Now you want to change the mode from normal up here in the options bar to overlay. That's going to affect not the layer, but rather the brush tool. And now I'll paint away these sort of gray snivels up here in the upper left corner of the image, and I'll paint down here in the lower right corner as well, and I want to paint. Paint away this area here. On the left-hand side of the image. If you're working inside a different image, you'll need to paint away different artifacts. Now go ahead and Alt click on that thumbnail again. In order to reveal the full color image. And you should then all those little weird ripples disappear. Now I'll go ahead and restore the mode for the brush to normal, just to be safe. I'll switch back to the rectangular marquis tool to get rid of these edges up here.
You want to zoom in on it just to check out how big they are. And here I am looking at the image at let's say the 400% zoom ratio. I'll go ahead and select that region, and notice I can see in my heads up display the width is 5 pixels. And so that means that's how much of the image I need to get rid of, and if I select this area up here the height is 5 pixels as well, so that's great. The solution then is to go up to the image menu and choose the canvas size command. Turn on the relative checkbox, make sure you're working with pixels. Make sure the center square is active down below, and you want to change the width value to negative 10, that is 5 times 2, 5 pixels on the right and five pixels on the left, and then take the height value down to negative 10 pixels as well, click OK. Photoshop will lie to you and tell you that some clipping will occur, that's actually not true.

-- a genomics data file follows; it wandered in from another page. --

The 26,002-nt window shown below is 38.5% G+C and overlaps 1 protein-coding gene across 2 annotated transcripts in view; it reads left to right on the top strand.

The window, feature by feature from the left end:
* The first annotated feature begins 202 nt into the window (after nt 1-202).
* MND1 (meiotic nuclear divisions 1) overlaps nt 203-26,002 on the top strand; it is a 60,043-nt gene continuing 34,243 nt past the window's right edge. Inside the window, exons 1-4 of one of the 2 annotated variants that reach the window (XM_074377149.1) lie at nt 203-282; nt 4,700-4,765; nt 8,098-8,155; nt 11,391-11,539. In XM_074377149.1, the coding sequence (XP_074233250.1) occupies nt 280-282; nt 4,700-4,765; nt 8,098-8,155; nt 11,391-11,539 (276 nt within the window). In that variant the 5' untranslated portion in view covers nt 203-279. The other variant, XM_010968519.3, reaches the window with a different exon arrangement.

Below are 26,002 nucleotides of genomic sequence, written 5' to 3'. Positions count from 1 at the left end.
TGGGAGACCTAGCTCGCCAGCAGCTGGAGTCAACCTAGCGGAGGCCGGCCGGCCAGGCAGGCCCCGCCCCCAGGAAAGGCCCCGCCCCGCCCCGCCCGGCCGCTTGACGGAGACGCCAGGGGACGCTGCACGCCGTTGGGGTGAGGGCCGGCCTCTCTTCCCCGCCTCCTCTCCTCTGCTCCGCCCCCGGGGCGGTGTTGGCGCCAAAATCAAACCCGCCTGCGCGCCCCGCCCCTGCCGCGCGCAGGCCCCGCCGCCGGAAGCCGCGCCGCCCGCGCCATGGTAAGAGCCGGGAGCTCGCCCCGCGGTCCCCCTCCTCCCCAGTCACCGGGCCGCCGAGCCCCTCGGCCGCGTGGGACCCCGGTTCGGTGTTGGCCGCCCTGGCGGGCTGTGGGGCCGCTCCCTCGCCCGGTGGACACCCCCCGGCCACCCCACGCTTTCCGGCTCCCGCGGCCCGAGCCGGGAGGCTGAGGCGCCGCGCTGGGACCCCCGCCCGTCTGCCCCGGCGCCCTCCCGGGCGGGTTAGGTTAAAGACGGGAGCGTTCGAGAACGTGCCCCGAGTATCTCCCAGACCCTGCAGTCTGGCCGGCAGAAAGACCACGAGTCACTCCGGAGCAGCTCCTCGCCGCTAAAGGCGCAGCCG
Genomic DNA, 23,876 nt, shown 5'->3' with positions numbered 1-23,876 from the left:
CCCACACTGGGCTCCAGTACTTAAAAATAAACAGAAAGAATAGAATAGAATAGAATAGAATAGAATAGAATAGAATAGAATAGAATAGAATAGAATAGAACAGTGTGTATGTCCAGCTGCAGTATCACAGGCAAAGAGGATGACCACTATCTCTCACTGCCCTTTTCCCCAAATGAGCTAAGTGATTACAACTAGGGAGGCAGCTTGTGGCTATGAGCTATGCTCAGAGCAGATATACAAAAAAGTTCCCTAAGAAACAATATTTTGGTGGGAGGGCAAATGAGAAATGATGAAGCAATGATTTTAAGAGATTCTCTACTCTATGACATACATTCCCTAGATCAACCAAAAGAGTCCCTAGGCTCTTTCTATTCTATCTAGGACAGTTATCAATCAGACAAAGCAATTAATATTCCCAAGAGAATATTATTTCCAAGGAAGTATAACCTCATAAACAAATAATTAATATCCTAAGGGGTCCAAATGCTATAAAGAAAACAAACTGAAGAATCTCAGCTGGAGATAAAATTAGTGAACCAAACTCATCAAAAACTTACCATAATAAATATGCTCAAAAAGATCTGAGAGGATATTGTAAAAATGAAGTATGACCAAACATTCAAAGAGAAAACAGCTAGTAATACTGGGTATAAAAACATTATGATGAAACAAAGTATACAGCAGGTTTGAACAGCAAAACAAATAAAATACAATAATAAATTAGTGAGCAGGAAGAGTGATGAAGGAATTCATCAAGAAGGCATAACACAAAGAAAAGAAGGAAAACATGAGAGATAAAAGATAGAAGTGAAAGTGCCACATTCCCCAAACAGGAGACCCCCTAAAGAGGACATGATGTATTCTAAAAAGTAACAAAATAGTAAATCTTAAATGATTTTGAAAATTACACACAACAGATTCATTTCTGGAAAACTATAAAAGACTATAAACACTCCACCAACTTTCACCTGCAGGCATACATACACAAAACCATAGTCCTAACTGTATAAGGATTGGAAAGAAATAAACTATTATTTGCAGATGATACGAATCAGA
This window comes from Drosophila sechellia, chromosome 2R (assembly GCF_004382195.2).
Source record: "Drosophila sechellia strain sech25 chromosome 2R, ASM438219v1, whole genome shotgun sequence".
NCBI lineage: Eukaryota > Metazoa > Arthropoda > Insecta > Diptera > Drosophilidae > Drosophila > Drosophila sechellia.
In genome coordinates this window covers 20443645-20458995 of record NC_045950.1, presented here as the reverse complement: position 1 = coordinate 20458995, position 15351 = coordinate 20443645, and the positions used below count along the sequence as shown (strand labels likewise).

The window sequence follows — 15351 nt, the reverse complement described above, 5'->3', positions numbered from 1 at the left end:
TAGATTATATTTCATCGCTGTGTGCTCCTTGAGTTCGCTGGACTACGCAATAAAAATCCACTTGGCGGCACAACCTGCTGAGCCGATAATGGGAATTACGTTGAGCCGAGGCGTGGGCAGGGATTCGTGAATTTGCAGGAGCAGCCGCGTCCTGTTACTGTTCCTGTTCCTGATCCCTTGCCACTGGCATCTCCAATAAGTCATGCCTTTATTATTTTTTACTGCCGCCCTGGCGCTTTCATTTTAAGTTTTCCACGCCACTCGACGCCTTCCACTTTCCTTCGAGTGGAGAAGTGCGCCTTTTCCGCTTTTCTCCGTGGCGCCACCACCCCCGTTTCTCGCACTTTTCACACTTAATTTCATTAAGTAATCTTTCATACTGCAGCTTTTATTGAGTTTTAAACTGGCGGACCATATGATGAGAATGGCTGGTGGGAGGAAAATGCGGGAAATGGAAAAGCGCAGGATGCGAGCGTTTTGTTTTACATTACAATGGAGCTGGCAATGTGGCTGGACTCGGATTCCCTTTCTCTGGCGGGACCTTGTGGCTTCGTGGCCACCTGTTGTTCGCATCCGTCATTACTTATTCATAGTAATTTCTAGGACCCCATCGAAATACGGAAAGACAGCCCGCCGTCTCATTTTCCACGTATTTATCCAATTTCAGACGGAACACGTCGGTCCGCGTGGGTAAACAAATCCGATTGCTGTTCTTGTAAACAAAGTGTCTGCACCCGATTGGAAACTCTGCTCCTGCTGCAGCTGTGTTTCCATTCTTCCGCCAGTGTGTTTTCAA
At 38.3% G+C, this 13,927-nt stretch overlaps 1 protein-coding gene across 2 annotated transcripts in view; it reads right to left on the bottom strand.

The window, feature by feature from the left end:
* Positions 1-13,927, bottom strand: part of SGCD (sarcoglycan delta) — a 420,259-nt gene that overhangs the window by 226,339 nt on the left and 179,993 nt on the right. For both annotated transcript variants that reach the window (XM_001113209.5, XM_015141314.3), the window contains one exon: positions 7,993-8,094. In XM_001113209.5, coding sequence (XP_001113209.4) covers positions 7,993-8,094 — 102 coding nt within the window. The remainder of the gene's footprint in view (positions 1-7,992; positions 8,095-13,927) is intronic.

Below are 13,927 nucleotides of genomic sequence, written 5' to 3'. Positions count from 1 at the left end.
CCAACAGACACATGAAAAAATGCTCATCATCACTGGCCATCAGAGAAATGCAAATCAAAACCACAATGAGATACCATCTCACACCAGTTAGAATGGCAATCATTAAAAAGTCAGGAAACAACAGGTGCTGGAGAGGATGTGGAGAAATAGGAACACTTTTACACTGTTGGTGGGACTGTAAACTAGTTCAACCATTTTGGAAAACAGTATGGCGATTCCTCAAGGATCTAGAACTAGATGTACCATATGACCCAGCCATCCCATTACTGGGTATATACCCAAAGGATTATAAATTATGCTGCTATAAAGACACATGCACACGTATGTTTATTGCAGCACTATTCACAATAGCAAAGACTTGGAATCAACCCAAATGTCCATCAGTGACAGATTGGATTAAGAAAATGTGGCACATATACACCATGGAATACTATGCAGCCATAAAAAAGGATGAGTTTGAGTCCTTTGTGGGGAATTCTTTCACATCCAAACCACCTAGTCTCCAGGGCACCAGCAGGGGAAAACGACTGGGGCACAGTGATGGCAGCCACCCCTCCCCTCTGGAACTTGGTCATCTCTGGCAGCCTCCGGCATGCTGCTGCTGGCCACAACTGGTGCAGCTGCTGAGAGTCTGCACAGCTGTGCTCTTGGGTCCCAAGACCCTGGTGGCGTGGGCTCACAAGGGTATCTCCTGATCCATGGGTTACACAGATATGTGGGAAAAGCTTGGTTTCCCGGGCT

We're working with smart objects, they're unclippable, so just go ahead and click proceed. In order to apply that non-destructive modification and now I'll go ahead and center by zoom again by pressing Ctrl + 0 and just to give you a sense here I will switch to the image I showed you at the offset, notice how the things change a little bit between the two images, so this is the image I created before And this is the one I created for you just now. And you can see that my motion trails are varying ever so slightly and that's a function of the ocean ripple filter.
Which by the way is a random effect and it's going to give you different results every single time. Go ahead and press the F key a couple of times in order to switch to the full screen mode, and that friends, is how you add bright golden motion trails to dark silhouettes here inside Photoshop. Alright, so next week, we're switching to Illustrator and I'm going to show you how to create a precise schematic drawing. Like this one here in which everything lines up with everything else exactly the way it should using Illustrator's grid.
This techniques each and every week. Keep watching.